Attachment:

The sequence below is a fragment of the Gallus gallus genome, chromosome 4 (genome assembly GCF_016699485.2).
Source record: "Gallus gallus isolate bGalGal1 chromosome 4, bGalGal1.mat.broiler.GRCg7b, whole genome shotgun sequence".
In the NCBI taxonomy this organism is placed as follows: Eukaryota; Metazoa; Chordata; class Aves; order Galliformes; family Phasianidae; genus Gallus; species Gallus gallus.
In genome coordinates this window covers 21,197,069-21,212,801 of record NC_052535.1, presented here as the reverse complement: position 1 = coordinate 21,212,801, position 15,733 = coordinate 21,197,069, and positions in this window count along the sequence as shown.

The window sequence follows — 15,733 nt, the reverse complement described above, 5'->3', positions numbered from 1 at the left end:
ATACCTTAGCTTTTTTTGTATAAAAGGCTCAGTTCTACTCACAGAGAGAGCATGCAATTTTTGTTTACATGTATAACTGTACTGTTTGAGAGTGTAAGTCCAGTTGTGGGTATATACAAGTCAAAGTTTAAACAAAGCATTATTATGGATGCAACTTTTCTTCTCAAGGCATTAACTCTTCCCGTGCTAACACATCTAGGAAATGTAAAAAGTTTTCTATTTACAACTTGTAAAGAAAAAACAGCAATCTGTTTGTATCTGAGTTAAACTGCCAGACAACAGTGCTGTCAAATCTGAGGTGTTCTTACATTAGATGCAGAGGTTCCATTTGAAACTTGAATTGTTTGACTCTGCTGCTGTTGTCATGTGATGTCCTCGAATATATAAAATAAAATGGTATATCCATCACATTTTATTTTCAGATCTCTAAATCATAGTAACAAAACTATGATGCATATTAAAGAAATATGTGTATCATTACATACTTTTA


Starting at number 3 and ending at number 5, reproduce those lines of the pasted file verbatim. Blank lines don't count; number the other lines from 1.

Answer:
In the NCBI taxonomy this organism is placed as follows: Eukaryota; Metazoa; Chordata; class Aves; order Galliformes; family Phasianidae; genus Gallus; species Gallus gallus.
In genome coordinates this window covers 21,197,069-21,212,801 of record NC_052535.1, presented here as the reverse complement: position 1 = coordinate 21,212,801, position 15,733 = coordinate 21,197,069, and positions in this window count along the sequence as shown.

The window sequence follows — 15,733 nt, the reverse complement described above, 5'->3', positions numbered from 1 at the left end: